Teach Yourself Music Theory – 40.) Counterpoint Harmony & Movement

As we begin to get further into the topic of Renaissance counterpoint, it is now time to add on some more terms, definitions, and rules.

The first term that will be introduced is the cantus firmus – a melody used in a consistent rhythm for other melodic lines to be added around it. Think of it as the “main melody” or basis for what all the other contrapuntal lines will be built around. A cantus firmus can be taken from a pre-existing melody or it can be originally composed.

As other melodic lines are being added to the cantus firmus, the composer must be mindful of the harmonic interval qualities. This, will probably come as a review:

  • Perfect Consonance – PU, P5, P8
  • Imperfect Consonance – m3, M3, m6, M6
  • Dissonance – m2, M2, P4, A4 / d5, m7, M7

Being mindful of your voice leading, the relationship between the melodic and harmonic dimensions in music, will help you create wonderful contrapuntal music.

Now, it is time to talk about movement and the different types:

  • Parallel Motion – when both voices move in the same direction over the same distance
  • Similar Motion – when both voices move in the same direction, but in different distances
  • Oblique Motion – when one voice stays put while the other one moves
  • Contrary Motion – when both voices move in opposite directions
  • No Motion – when both voices repeat their same pitch and don’t move

Keep these in mind as we continue to dive in deeper into the world of Renaissance counterpoint.

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Tip #249 – Neighbor Accents in Harmony

Take a look at the example below:

You will notice that the harmony doesn’t exactly stay the same within the measure – and that is due to the neighbor tones.

Not only does this bring interest to what would otherwise be a stagnant harmony within the context of the measure length, but it also brings attention to the individual notes that make up the harmony.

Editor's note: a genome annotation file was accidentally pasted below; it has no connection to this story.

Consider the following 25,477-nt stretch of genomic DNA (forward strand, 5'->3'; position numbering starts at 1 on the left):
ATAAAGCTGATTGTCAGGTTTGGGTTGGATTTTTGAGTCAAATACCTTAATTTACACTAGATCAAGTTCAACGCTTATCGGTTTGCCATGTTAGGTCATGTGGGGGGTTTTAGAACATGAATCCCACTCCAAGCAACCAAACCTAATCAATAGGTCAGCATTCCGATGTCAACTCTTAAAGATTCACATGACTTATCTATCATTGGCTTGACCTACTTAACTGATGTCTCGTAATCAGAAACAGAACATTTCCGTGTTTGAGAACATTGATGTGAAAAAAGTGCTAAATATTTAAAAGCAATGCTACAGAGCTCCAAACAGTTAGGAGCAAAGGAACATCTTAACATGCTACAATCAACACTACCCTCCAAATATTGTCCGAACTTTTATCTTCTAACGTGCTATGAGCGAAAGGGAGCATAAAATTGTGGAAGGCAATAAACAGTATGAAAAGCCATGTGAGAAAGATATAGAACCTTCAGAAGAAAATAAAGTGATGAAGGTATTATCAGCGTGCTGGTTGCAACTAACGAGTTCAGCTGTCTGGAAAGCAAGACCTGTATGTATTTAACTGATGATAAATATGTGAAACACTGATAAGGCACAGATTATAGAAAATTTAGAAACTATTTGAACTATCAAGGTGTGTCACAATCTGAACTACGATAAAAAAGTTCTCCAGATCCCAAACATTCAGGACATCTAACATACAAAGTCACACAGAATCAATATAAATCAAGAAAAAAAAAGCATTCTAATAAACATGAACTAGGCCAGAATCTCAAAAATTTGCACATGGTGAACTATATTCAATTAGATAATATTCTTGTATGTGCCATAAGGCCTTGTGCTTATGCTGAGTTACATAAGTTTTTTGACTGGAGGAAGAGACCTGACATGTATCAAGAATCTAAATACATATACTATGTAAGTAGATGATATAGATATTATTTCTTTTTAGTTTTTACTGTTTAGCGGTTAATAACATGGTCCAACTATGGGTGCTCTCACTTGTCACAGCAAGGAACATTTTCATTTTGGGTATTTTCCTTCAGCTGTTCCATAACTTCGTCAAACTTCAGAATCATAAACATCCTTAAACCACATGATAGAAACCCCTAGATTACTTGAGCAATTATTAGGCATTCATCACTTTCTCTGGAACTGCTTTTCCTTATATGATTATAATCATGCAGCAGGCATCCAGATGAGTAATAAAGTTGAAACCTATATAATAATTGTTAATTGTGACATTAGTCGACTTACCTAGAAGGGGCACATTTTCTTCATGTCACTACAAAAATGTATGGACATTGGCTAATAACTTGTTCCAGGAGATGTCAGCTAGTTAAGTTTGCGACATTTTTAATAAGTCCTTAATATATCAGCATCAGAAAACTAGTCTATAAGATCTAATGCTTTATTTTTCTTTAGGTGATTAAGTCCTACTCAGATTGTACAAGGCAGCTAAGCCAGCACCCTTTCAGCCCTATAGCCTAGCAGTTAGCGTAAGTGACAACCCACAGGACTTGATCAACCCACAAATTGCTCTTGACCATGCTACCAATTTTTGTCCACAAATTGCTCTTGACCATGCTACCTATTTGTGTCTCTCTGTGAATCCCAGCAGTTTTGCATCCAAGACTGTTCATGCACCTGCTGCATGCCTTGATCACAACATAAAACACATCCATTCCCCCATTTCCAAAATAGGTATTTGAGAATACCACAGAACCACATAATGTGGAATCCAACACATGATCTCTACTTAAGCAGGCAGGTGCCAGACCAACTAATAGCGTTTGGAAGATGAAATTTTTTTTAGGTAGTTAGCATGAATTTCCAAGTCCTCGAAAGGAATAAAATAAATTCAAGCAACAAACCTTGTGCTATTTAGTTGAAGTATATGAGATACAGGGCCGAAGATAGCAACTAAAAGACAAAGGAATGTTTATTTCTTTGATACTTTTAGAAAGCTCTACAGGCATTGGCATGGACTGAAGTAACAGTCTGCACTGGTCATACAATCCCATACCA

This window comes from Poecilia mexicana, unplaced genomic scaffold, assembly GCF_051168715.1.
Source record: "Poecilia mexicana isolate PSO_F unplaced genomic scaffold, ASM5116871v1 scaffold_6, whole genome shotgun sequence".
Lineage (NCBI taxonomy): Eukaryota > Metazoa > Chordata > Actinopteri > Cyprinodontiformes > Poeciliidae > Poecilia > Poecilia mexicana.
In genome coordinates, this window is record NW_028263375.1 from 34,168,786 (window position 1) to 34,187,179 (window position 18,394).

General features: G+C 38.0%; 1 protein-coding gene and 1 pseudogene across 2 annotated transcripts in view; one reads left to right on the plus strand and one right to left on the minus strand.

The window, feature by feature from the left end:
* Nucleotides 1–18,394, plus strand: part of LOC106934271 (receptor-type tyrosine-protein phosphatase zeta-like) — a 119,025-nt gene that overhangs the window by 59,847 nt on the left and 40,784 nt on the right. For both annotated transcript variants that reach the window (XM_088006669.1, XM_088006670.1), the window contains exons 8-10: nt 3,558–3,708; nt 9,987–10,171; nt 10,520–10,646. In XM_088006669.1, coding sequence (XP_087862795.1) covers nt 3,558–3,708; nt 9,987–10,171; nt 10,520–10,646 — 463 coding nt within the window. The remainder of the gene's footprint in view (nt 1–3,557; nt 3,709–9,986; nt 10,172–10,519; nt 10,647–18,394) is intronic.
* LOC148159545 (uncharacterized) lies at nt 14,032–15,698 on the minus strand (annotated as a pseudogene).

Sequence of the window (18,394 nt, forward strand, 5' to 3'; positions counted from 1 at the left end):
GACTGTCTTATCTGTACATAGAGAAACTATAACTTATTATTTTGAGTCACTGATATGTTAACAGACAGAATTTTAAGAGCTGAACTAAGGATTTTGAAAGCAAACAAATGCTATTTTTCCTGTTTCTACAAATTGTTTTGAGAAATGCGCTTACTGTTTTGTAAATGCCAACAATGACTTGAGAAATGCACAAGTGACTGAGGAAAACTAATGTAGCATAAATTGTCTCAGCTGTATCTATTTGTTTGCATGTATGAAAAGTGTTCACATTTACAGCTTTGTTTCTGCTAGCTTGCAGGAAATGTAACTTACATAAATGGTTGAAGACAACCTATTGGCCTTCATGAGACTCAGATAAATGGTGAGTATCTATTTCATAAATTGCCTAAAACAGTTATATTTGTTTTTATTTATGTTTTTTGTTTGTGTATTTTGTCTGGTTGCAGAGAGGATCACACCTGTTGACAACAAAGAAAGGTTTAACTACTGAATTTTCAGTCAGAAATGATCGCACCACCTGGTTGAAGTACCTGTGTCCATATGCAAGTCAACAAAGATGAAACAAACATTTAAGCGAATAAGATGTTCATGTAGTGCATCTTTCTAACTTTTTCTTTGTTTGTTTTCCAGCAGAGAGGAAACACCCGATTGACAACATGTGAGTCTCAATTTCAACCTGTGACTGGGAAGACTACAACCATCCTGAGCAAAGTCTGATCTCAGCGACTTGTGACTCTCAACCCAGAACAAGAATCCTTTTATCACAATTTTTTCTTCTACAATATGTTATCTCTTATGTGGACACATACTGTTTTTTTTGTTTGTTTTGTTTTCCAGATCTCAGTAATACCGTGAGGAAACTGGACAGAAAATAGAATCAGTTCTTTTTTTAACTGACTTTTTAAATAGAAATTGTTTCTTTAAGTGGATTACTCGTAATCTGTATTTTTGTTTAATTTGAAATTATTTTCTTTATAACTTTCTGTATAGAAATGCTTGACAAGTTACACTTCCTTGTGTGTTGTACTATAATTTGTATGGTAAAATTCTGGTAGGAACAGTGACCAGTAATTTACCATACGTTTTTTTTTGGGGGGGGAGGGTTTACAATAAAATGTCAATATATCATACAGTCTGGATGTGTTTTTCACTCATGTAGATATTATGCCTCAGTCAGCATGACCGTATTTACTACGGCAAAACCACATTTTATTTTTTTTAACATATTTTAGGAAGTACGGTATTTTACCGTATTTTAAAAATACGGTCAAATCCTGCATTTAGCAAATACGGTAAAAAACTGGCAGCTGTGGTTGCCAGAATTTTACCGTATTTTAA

A trained ear can pick out the different notes that build a harmony, but when one voice changes with the use of neighbor tones, it takes interest to any listener.

Try it out!

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Tip #244 – Expanded Possibilities with a Limited Melody

This has apparently been going around the web:

With the most recent pop music hitting radio stations and streaming platforms, there seems to be a rise in a stagnant melody. Such as one where the chorus of the song form features a melody were it is just on one note.

For compositional and performance purposes, this is really easy. I mean, it is only one pitch – you can’t really mess that up so much. However, as an arranger for harmonic purposes, you have a load of possibilities.

More often than not, people make the pitch the fifth of the chord because it makes the tonality of the key (major or minor) ambiguous. However, that is for you to decide on.

Basically, make a list of all chords (stick to triads) that feature that one pitch. Then, attempt to use them in a creatively manner to harmonize the stagnant melody.

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Tip #240 – Add Some Nice Crunch

One way to add some nice density to your chords for some unsettling atmosphere is by adding tones that will creating a m2 interval.